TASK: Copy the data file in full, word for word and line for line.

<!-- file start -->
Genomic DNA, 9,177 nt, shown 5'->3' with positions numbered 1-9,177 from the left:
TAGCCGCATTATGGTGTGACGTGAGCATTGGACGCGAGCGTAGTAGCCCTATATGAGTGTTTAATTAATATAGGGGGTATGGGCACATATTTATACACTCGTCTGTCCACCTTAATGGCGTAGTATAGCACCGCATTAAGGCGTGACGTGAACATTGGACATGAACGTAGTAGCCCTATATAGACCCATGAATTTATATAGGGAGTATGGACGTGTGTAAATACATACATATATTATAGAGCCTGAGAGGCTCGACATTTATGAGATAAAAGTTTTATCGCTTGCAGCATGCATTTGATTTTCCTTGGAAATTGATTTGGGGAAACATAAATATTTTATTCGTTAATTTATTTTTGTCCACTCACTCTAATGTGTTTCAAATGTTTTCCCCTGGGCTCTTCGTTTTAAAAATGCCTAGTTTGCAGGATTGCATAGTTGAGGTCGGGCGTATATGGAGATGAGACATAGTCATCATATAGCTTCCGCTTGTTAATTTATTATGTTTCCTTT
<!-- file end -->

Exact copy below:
Genomic DNA, 9,177 nt, shown 5'->3' with positions numbered 1-9,177 from the left:
TAGCCGCATTATGGTGTGACGTGAGCATTGGACGCGAGCGTAGTAGCCCTATATGAGTGTTTAATTAATATAGGGGGTATGGGCACATATTTATACACTCGTCTGTCCACCTTAATGGCGTAGTATAGCACCGCATTAAGGCGTGACGTGAACATTGGACATGAACGTAGTAGCCCTATATAGACCCATGAATTTATATAGGGAGTATGGACGTGTGTAAATACATACATATATTATAGAGCCTGAGAGGCTCGACATTTATGAGATAAAAGTTTTATCGCTTGCAGCATGCATTTGATTTTCCTTGGAAATTGATTTGGGGAAACATAAATATTTTATTCGTTAATTTATTTTTGTCCACTCACTCTAATGTGTTTCAAATGTTTTCCCCTGGGCTCTTCGTTTTAAAAATGCCTAGTTTGCAGGATTGCATAGTTGAGGTCGGGCGTATATGGAGATGAGACATAGTCATCATATAGCTTCCGCTTGTTAATTTATTATGTTTCCTTT